If you're buying a call, it's going to look slightly different. You're going to get a chart that looks something to this effect, but then you still want the stock to go up, but at least you have that unlimited upside potential. Whereas, when you sell a put, we make a maximum on our contracts, but when you're buying a call, you make an unlimited amount.

The problem with buying a call over here in the top right section if you're losing money day in and day out whereas when we're selling this put we make money day in and day out.

Let's take a look at selling a put option contract on a trading platform

The first thing I want to do is go ahead and buy a single call just so that way you can see what that looks like.

If we buy a single call, you can see I'm still looking for upside, but my upside potential is pretty much unlimited. It's going to be upside my max risk - is negative, about $153, which you can tell by this little green amount in the lower left or also the amount that I'm buying that contract for that's buying a call contract.

If we're buying a put contract, you're looking for that stock actually to head lower. And again you get unlimited to the downside right up until it hits zero, but the problem is we lose $2.52 every single day.

If we turn this into selling a put contract, you can see I get that upside exposure. What I want is this stock to go up to the upside or stay above at least this 145/146 level because our contract is at 145. As long as that stock stays above 145, I'm perfectly fine right now.

The issue, of course, is if this continues to move lower and lower in price, I can lose quite a bit of money because again this is a naked option contract. I'm selling something naked because I'm selling a single.

Ultimately, most traders do is they're selling contracts similar to this, and they're collecting the data from it, letting those contracts expire day in and day out.

Author: Sasha Evdakov

Sasha is the creator of the Tradersfly and Rise2Learn. He focuses on high-level education speaking at events, writing books, and publishing video courses on business development, internet marketing, finance, and personal growth.

I'm Sasha, an educational entrepreneur and a stock trader. In addition to running my own online businesses, I also enjoy trading stocks and helping the individual investor understand the stock market. Let me share with you some techniques & concepts that I used over the last 10+ years to give you that edge in the market. Learn More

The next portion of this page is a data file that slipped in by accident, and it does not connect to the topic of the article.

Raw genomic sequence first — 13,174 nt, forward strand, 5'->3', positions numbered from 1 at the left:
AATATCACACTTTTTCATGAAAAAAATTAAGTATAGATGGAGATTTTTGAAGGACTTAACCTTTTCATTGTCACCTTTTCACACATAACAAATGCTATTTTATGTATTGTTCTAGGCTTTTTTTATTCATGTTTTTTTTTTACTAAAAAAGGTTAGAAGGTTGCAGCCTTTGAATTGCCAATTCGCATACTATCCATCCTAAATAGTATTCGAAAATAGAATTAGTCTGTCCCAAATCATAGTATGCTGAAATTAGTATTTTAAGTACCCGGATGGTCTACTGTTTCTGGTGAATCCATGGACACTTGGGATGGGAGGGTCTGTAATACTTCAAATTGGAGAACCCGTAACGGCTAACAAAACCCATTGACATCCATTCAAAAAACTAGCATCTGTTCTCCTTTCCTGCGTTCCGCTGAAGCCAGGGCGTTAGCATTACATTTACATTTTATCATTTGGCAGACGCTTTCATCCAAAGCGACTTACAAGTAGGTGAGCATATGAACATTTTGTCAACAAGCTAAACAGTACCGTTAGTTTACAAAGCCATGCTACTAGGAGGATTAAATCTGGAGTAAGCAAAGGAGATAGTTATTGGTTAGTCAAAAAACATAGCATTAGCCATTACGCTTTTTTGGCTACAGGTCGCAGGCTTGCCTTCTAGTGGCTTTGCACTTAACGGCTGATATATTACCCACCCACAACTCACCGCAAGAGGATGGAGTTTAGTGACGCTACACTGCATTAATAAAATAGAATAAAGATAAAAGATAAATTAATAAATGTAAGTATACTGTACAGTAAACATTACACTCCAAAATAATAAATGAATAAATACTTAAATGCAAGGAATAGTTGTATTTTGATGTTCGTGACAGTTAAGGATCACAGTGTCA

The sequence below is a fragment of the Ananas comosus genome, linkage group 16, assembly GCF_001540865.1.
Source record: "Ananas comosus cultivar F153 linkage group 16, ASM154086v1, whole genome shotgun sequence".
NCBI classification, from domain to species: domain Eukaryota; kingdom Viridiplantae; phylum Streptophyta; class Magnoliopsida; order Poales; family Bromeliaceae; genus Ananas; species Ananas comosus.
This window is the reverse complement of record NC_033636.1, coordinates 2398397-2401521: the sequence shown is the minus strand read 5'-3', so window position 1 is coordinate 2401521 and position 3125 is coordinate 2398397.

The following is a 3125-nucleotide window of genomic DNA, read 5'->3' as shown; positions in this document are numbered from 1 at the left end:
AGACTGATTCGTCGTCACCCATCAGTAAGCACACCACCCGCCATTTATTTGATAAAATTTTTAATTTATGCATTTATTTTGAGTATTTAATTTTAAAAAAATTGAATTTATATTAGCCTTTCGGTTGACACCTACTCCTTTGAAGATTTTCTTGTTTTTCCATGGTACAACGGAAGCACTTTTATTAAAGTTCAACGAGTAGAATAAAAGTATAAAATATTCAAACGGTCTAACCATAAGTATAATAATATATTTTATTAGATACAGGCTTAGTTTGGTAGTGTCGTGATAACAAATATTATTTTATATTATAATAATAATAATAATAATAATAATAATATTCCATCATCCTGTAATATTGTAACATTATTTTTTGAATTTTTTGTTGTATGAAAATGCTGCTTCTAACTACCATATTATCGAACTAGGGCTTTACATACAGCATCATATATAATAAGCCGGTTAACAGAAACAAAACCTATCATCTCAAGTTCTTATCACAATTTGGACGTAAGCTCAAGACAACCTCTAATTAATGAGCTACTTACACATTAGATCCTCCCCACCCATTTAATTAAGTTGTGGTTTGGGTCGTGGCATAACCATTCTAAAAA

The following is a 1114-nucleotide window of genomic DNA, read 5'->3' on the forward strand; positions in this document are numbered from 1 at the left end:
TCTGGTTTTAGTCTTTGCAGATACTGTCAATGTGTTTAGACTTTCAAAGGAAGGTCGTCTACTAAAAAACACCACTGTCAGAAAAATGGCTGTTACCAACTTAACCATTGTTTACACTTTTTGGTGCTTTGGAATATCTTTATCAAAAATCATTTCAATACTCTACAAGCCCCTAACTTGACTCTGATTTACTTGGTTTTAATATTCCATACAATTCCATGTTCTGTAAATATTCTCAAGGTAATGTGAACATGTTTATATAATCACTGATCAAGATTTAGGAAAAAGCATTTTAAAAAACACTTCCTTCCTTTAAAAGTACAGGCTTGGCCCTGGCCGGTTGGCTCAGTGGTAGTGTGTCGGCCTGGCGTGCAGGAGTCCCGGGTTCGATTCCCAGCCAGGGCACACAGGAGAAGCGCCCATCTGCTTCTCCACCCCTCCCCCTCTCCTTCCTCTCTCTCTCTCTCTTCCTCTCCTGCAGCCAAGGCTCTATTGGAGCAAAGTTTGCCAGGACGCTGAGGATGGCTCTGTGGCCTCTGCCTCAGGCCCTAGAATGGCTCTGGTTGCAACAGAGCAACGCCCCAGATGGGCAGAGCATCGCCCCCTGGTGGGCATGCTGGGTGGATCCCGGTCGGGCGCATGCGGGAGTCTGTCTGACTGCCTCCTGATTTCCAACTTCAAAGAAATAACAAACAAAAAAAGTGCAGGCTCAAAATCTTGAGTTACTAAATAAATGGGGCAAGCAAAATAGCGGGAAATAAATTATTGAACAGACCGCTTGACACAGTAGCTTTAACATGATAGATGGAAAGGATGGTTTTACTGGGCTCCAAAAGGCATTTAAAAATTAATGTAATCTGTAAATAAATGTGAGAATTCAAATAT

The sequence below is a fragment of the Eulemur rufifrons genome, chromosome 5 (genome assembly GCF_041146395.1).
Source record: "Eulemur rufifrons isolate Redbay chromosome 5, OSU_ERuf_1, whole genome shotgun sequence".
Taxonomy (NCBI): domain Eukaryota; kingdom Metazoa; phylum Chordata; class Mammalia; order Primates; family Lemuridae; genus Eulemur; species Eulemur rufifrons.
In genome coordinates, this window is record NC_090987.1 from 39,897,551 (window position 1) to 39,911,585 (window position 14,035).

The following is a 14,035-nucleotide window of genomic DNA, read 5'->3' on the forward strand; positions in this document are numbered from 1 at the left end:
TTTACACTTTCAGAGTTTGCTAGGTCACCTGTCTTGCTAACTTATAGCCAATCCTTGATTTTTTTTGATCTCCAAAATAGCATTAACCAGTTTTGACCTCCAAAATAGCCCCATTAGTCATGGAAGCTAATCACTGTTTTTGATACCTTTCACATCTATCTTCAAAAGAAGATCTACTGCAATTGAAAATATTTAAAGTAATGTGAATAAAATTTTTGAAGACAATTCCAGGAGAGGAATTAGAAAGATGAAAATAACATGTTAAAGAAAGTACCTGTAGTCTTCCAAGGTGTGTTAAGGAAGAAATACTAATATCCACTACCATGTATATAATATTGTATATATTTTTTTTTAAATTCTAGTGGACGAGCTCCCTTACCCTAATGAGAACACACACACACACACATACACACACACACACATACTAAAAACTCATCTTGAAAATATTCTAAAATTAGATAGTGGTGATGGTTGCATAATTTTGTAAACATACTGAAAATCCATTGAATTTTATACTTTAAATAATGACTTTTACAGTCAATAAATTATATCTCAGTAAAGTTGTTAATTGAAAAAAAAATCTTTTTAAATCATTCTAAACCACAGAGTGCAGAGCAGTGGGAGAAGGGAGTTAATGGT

Join over 31,258 regular people who are bettering themselves in the stock market.

Click Here to Sign Up

This is a community that is motivated to learn & improve their skills.
Join us and get free training lessons, freebies, and exclusive promotions.

want some helpful advice?

pay per minute coaching

I am scheduling helpful coaching sessions for people who are interested in real-world advice & guidance where you only pay per session. No long term commitment required.

Learn more
This website and content is for information purposes only as Rise2Learn, TradersFly, and Sasha Evdakov are NOT registered as a securities broker-dealer nor an investment adviser. No information herein is intended as securities brokerage, investment, tax, accounting or legal advice, as an offer or solicitation of an offer to sell or buy, or as an endorsement, recommendation or sponsorship of any company, security or fund. Rise2Learn, TradersFly, and Sasha Evdakov cannot and does not assess, verify or guarantee the adequacy, accuracy or completeness of any information, the suitability or profitability of any particular investment, or the potential value of any investment or informational source. The reader bears responsibility for his/her own investment research and decisions, should seek the advice of a qualified securities professional before making any investment, and investigate and fully understand any and all risks before investing. Rise2Learn, TradersFly, and Sasha Evdakov in no way warrants the solvency, financial condition, or investment advisability of any of the securities mentioned in communications or websites. In addition, Rise2Learn, TradersFly, and Sasha Evdakov accepts no liability whatsoever for any direct or consequential loss arising from any use of this information. This information is not intended to be used as the sole basis of any investment decision, nor should it be construed as advice designed to meet the investment needs of any particular investor. Past performance is not necessarily indicative of future returns.